Hematic Cortisol and Craniofacial Morphology in Children with OSAS
|Alberto Caprioglio1*, Alessandro Ollà2, Franca Marino3, Gian Marco Abbate2, Federico Migliori2, Carlo Mangano4, Marco Cosentino5 and Luana Nosetti6|
|1Associated Professor and Head, Department of Orthodontics, School of Dentistry, University of Insubria, Italy|
|2DDS, Department of Orthodontics, School of Dentistry, University of Insubria, Italy|
|3Assistant Professor, Centre of Research in Medical Pharmacology, School of Medicine, University of Insubria, Italy|
|4Assistant Professor, Department of Oral Surgery, School of Medicine, University of Insubria, Italy|
|5Associated Professor and Head, Centre of Research in Medical Pharmacology, School of Medicine, University of Insubria, Italy|
|6Assistant Professor, Department of Pediatrics, School of Medicine, University of Insubria, Italy|
|Corresponding Author :||Alberto Caprioglio
Department of Orthodontics, University of Insubria
Via Piatti, 10 – Varese, Italy
Tel: +39 3474302744
|Received May 25, 2013; Accepted August 26, 2013; Published August 30, 2013|
|Citation: Caprioglio A, Ollà A, Marino F, Abbate GM, Migliori F, et al. (2013) Hematic Cortisol and Craniofacial Morphology in Children with OSAS. J Sleep Disord Ther 2:136 doi:10.4172/2167-0277.1000136|
|Copyright: © 2013 Caprioglio A, et al. This is an open-access article distributed under the terms of the Creative Commons Attribution License, which permits unrestricted use, distribution, and reproduction in any medium, provided the original author and source are credited.|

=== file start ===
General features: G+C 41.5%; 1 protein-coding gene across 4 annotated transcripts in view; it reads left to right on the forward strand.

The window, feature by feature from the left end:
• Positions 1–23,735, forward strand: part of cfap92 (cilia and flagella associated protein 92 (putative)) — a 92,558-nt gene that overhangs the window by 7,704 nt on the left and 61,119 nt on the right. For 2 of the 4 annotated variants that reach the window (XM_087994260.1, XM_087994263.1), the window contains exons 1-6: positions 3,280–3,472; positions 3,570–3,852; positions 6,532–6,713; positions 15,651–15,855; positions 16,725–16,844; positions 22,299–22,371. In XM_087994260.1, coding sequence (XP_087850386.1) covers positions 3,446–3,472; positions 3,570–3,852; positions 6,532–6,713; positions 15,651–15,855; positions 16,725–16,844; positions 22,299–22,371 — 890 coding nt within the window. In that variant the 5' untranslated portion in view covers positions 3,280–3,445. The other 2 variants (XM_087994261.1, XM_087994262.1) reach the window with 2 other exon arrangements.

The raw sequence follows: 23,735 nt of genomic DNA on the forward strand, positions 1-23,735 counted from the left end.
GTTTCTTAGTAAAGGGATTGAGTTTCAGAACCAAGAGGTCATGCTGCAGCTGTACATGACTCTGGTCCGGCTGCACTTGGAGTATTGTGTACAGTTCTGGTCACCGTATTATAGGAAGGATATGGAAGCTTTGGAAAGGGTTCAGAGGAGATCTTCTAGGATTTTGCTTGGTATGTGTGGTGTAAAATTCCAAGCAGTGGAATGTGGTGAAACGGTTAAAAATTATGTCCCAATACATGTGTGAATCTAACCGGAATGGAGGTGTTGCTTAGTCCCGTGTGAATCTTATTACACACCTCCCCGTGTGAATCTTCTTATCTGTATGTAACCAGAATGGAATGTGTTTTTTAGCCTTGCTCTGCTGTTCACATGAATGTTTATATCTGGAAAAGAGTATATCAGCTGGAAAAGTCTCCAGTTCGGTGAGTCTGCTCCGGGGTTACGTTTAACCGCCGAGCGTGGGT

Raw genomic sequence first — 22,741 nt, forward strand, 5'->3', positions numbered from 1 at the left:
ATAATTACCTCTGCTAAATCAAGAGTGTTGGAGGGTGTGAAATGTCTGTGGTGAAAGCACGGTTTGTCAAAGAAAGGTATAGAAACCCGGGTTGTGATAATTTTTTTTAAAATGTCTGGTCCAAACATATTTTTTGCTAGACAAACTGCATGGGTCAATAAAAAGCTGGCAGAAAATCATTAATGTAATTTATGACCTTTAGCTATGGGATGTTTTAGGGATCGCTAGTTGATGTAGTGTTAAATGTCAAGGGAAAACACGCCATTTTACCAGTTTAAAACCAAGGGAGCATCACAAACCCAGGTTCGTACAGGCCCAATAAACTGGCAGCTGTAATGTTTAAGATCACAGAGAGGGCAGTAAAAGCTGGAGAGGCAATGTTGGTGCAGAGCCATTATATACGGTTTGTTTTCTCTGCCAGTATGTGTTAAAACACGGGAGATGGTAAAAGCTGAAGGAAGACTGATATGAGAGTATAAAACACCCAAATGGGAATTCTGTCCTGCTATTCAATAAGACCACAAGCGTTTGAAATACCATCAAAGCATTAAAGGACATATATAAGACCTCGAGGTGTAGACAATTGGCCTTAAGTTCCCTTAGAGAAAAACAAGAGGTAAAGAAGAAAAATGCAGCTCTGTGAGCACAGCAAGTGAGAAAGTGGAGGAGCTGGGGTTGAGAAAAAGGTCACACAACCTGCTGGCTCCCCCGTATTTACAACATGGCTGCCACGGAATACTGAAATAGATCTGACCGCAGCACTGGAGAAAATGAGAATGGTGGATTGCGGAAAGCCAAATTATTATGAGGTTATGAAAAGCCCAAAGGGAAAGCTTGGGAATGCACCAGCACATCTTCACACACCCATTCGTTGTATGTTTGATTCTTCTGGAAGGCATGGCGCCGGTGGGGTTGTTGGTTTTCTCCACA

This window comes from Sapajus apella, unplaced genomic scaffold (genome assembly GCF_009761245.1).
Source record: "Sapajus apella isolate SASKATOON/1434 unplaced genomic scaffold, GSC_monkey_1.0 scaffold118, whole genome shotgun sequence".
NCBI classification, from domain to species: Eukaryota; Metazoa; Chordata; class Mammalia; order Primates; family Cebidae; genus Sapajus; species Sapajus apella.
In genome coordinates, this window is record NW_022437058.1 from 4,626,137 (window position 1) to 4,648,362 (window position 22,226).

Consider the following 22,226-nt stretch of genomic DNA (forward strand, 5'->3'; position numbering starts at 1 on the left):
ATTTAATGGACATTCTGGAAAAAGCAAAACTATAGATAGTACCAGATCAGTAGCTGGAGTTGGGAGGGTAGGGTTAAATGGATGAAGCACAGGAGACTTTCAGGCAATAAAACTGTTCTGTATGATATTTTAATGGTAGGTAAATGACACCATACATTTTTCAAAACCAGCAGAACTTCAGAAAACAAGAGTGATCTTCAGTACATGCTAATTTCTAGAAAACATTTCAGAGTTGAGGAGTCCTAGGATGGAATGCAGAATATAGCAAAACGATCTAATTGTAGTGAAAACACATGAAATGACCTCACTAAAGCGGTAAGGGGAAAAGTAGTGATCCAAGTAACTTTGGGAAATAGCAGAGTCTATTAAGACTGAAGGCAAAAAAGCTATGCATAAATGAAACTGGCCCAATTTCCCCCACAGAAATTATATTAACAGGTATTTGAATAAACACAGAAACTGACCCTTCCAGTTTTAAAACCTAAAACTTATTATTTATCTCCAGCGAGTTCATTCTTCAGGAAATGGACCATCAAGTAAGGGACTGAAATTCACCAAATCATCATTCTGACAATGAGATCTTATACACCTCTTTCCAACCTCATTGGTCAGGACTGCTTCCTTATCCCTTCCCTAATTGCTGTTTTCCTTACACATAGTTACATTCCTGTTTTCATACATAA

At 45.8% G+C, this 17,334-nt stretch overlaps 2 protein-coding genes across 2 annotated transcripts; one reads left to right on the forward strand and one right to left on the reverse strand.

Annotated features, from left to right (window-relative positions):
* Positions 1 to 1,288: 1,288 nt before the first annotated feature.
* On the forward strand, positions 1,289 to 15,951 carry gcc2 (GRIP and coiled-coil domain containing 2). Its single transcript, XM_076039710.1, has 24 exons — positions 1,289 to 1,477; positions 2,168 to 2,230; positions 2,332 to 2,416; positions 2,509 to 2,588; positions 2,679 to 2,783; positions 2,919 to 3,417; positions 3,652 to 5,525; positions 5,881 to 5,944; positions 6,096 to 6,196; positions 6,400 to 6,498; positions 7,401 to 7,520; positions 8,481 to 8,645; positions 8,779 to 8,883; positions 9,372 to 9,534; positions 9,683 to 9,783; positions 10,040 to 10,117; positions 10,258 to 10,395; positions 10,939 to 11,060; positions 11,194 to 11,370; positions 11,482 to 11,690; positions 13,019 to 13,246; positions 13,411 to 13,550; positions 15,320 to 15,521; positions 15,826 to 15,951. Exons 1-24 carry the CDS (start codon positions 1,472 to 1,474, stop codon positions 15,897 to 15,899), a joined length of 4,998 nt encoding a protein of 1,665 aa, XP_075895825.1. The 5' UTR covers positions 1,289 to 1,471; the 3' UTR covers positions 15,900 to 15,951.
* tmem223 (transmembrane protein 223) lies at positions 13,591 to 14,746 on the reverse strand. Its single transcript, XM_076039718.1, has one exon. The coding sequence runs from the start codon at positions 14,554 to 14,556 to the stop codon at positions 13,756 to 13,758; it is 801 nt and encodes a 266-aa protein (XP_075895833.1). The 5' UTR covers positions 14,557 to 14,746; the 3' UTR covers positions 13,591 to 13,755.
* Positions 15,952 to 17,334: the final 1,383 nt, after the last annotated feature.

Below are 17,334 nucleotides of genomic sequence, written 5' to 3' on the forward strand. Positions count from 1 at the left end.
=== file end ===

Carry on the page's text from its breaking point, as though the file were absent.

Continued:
Study objectives: This study wanted to evaluate the correlations between haematic cortisol levels and the craniofacial morphology in children with Obstructive Sleep Apnoea Syndrome (OSAS) in comparison with healthy children.
Design/setting/patients. This is a case-control study. Children referring to the Paediatric Department, University of Insubria, Varese, in the period between 1st and 31st October 2011 for a history of disturbed sleep were evaluated and 28 children, compliant to our criteria, were enrolled in the study.
Interventions: All patients underwent a full-night polysomnographic evaluation. Haematic cortisol levels were measured using a radioimmunoassay technique. An orthodontic evaluation and a cranial lateral cephalometric analysis were performed.
Measurements and results: Haematic cortisol concentration at 2.00 am was found higher in OSAS patients than in controls (p<0.05). An increase in craniomandibular (p<0.05) and intermaxillar (p<0.01) angles indicated a high angle tendency in OSAS with a posterior rotation of the mandible. A retro-position of the mandible (p<0.05), an increased overjet (p<0.01) and a reduction of overbite (p<0.01) were also found.
Conclusions: The altered hypothalamic-pituitary-adrenal activity and the craniofacial modification found are not enough to state if these conditions are causes rather than consequences of OSAS. Moreover cortisol and sleep fragmentation can cause a reduction of growth hormone secretion so it is possible that the alteration of facial morphology may also have a metabolic cause.